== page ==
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News Article

Giallo Fever: 'Four Flies on Grey Velvet'

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We're back again with the third chapter in our ongoing feature on vintage Italian cinema thrillers, and since we've previously covered titles from Lucio Fulci (Don't Torture a Duckling) and Mario Bava (A Bay of Blood), it's time we examined a film from the final member of the genre's “Big Three,” Dario Argento. While Argento's most beloved work is unquestionably the stunning 1977 horror classic Suspiria, which was set in a dreamlike supernatural world, he was previously most famous for his pioneering approach to the giallo genre, beginning with the stylish The Bird with the Crystal Plumage – the huge success of which earned him the nickname “The Italian Hitchcock,” a handle he didn't particularly care for at the time. After that film, audiences craved more thrillers with Dario's eccentric touch, leading to what is loosely described as his “Animal Trilogy,” in that all of the titles include the name of an animal or insect (a gimmick which other studios rushed to capitalize on for their own projects), and while they generally did well with audiences, not all of them were critical successes.
 
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One of those giallos which I feel was unfairly snubbed for many years is 1972's Four Flies on Grey Velvet, a surreal and creepy little film that hints strongly at the more surreal style that Argento would give full reign in Deep Red four years later. Flies stars American actor Michael Brandon (who recently appeared in Captain America) as Roberto, a drummer in a rock band who is pursued by a stranger whom he accidentally stabs in a scuffle. Even more mysteriously, the stabbing was witnessed – and photographed – by a man wearing an extremely creepy mask. The plot thickens as Roberto is now targeted by this new nemesis, whose malicious obsession is unexplained... until the bloody pieces begin falling into place. As with most giallos, not everything is as it originally seems.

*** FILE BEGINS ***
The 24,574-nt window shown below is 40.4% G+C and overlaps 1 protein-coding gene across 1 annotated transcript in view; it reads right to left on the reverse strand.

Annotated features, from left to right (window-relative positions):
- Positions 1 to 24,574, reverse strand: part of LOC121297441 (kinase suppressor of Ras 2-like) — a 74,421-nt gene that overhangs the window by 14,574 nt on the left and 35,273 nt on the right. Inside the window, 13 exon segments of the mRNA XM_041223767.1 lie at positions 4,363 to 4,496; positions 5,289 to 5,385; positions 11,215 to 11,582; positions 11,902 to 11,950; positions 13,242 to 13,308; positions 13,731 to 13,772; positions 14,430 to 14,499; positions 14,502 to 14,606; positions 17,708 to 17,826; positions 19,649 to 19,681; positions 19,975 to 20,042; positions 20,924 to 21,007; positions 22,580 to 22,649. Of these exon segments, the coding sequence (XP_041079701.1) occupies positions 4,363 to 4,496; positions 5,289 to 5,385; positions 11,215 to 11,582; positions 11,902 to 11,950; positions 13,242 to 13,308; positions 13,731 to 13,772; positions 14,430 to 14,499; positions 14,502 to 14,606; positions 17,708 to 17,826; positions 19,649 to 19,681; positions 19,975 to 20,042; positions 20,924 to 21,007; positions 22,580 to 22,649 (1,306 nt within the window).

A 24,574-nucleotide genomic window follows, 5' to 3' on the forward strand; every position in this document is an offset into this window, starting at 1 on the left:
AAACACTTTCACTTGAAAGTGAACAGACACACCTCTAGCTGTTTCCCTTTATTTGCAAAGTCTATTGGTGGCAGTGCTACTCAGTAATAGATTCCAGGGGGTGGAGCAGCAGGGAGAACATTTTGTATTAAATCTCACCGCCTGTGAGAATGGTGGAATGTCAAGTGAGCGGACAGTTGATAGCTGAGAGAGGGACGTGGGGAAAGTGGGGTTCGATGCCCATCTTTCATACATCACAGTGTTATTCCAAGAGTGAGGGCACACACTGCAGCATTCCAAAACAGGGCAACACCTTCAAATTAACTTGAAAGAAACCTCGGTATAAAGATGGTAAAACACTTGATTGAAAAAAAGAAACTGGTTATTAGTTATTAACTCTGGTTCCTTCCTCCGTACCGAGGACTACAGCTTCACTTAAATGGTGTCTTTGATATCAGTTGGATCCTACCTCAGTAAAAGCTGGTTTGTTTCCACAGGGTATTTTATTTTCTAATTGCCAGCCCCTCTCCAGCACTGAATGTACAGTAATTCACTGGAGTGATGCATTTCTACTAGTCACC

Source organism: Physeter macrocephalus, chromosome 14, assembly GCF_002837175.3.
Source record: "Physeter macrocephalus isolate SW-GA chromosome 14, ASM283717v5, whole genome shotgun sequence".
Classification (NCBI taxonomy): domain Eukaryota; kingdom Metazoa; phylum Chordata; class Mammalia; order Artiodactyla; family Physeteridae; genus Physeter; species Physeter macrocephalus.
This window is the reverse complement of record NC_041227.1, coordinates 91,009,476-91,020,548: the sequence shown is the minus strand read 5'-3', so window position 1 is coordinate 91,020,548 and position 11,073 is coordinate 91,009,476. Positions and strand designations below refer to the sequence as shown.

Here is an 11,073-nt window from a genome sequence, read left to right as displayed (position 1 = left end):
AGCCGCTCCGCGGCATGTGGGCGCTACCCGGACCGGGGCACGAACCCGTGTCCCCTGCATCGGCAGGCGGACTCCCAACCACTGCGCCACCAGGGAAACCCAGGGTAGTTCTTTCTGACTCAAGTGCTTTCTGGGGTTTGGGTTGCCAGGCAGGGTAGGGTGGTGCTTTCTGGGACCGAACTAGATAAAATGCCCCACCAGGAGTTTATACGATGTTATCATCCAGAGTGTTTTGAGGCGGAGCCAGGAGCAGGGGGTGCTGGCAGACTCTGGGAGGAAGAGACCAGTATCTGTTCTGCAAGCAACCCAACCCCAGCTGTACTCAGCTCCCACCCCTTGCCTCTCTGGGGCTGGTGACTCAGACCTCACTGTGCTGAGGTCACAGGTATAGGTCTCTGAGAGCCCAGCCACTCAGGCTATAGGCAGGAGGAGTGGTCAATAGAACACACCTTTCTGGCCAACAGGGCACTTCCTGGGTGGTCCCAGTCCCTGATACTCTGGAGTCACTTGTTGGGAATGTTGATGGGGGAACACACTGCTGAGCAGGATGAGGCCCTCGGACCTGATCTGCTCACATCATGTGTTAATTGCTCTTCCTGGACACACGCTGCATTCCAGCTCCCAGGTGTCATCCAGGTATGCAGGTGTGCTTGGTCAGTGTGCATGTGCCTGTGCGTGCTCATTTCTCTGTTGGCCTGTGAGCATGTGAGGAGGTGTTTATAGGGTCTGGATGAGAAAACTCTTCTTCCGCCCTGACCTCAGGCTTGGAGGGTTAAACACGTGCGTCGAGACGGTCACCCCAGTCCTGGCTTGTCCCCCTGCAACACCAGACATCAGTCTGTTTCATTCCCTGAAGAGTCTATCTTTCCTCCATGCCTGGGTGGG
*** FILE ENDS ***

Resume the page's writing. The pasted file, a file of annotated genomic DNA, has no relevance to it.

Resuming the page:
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The central “hook” of this film is the idea that the last image seen by a dying person is imprinted on their retinas – which is total bullshit, but makes for a creepy plot device – and the concept of human vision and its limitations or self-induced illusions is the recurring theme. Argento worked with cinematographer Franco Di Giacomo to capture extreme slow-motion effects using experimental ultra-high-speed cameras, which are used to particularly awesome effect in a climactic car crash scene.
 
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More significant, however, is the way this film marked the beginning of Argento's long love affair with non-traditional film scoring. With the main character being a rock musician (rumor has it that one of the Beatles was approached to be in the cast), Argento originally wanted a hard rock score – something very rare to the giallo genre at the time. He initially approached the band Deep Purple for the job, but that didn't pan out, so he reunited with the legendary Ennio Morricone, whose score for The Bird With the Crystal Plumage was a huge success, but Argento's ideas for the music conflicted with Morricone's style, and they had a long falling-out as a result.
 
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Dario's fondness for using hard rock and heavy metal in his films would continue, however; his long collaboration with Goblin would begin in 1975 with Deep Red, and he's also tapped Keith Emerson (of Emerson Lake & Palmer), former Rolling Stones bassist Bill Wyman and Cradle of Filth frontman Dani Filth to provide music for his films, as well as licensing tracks from Iron Maiden, Motörhead, Brian Eno, Billy Idol, Dead Can Dance, Love and Rockets, Accept, Motley Crüe, The Smiths, The Cult, Peter Murphy, Gene Loves Jezebel and more for films he's produced, written and/or directed.
 
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If you've missed this one, now's the chance to check it out on video: after languishing in limbo for decades, Four Flies on Grey Velvet got a decent uncut DVD release (remastered from the original negative) from MYA/Ryko in the US, and the UK's Shameless Entertainment turned out a 40th anniversary edition Blu-ray last year that's definitely worth tracking down for serious giallo fans.

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